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New Jersey. New York. Virginia.
One by one, Pennsylvania’s neighbors are trying to legalize adult recreational cannabis. There is majority support for doing the same here: A poll by Franklin & Marshall College in March found that 59% of registered voters are in favor of legalization.
And after years of saying that Governor Tom Wolf would not advocate such a move, in 2019 he changed his position and made a pledge to sign a bill when it reaches his desk.
For this to happen, however, the idea would need support from Republican lawmakers, who control both the State House and the Senate.
House Speaker Bryan Cutler (R., Lancaster) opposed medical cannabis when it was passed in 2016, saying in 2019 that legalization was not the “right move to help the thousands of Pennsylvanians who oppose the Fight drug addiction ”.
More recently, Cutler’s chief of staff told PennLive that this was not a priority as the state continued to grapple with the coronavirus pandemic while a spokesman for House Majority Leader Kerry Benninghoff (R,., Center) was there in February for York Daily Record reported is no support within the caucus.
Senate President Pro Tempore Jake Corman (R., Center) called the idea “inconsiderate and irresponsible” in 2018, although he signaled last fall that the chamber was open to consider a proposal – but not at this point in time.
Democrats in the chamber are still pushing for legalization, as in previous sessions, but with one big difference this spring – a Republican sponsor.
That lawmaker is Senator Dan Laughlin of Erie County. When asked by Spotlight PA why he believed Pennsylvania had not moved to legalization, he said that many of his colleagues represent districts that do not support recreational cannabis.
“So, you know, I don’t hold it against other Republicans who don’t just jump out the gate and want to co-sponsor the bill because I mostly think they’re trying to represent their districts,” Laughlin said.
A report based on observations and anecdotes by Lt. Gov. John Fetterman, based on his 2019 listening tour of the 67 counties of Pennsylvania, found that people are concerned about “an increase in the number of people driving under the influence.” A working paper by a group of economists found that fatal accidents involving a driver who tested positive for THC had increased across the country but did not appear to be related to legalization.
According to Fetterman’s report, people were also concerned about “cannabis acting as a” gateway drug “”. This is a longstanding fear and a complex issue. While some people who use cannabis may also use other drugs, there is no definitive evidence that cannabis is the cause.
The problem is simple for Tsehaitu Abye, a cannabis entrepreneur and founder of the Philadelphia Black Dragon Breakfast Club, a cannabis marketing firm: once the financial scale tilts in favor of legalization rather than industries that oppose it, it will happen.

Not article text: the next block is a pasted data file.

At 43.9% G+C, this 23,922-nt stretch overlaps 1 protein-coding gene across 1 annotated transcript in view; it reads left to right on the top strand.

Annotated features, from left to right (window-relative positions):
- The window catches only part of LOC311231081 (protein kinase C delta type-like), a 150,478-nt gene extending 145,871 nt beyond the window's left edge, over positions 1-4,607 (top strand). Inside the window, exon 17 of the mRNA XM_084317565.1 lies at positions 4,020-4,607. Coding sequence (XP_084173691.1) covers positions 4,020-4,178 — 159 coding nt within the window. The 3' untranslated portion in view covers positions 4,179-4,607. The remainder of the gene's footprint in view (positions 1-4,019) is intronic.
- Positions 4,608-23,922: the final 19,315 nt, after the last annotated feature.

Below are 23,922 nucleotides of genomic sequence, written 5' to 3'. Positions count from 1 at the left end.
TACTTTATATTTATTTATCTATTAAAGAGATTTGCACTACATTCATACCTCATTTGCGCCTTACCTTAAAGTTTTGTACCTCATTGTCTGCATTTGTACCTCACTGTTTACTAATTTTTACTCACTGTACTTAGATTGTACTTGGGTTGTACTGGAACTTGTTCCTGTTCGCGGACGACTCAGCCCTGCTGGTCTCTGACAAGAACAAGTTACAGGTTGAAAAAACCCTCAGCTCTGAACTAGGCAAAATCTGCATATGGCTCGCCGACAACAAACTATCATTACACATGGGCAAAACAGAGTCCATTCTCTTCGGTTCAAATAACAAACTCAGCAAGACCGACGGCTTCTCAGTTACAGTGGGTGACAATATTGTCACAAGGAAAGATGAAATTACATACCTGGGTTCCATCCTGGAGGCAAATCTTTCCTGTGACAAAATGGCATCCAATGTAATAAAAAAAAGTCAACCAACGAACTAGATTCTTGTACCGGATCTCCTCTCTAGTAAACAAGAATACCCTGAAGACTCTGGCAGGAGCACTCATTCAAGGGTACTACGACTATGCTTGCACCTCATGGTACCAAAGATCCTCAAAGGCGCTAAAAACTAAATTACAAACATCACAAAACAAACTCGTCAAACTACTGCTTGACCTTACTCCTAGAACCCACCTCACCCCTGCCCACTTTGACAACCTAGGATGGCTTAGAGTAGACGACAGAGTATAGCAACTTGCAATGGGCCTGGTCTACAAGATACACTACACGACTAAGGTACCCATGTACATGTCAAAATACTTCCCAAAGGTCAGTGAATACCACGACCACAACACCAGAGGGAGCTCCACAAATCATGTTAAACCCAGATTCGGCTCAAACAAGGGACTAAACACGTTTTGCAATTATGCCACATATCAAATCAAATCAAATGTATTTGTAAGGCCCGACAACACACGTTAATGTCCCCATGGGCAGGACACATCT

Laughlin said revenue is at the bottom of my list of good reasons to support legalization, but a significant amount of money is at stake: up to $ 581 million a year, according to a 2018 general auditor report although the conservative Commonwealth Foundation believes that $ 120 million is a more “realistic” estimate.
Even more important is the question of equity. In Pennsylvania, blacks made up 32% of cannabis-related arrests in 2020, but made up only 12% of the state’s population, research by pro-cannabis group NORML shows.
Tauhid Chappell – a cannabis patient, journalist, and founder of the CannAtlantic Cannabis Conference – believes Republican control is the main preventing legalization.
“But we also need a lot more public advocacy, especially from black and brown-run organizations, who all have to hold discussions about justice, access and redress when it comes to legalizing the facility and ensuring that tax revenue is earmarked and invested directly in communities who have done this has been directly harmed by over-policing, disposition and poverty, “Chappell said via email.
“Legislators must go beyond the dollar sign to the reconciliation and harm that has long plagued black and brown communities.”
Laughlin said his bill, which he introduced with Sen. Sharif Street, D., Philadelphia, was written with justice in mind.
“We have gone to great lengths to ensure that small business owners can be involved in the growth, processing and sales,” he said. “Much of this is aimed at helping color communities, people disproportionately harmed by the war on drugs, get into this business.”
The bill is currently awaiting a committee assignment. Once that happens, Laughlin said he and Street plan to hold public hearings. He emphasized that the “public mood” is ultimately the reason why proposals in the legislature no longer make progress.
Abye said she started a public cannabis business to serve as a trusted ambassador and sounding board for people’s concerns and questioning perceptions.
“We need more votes,” she said.
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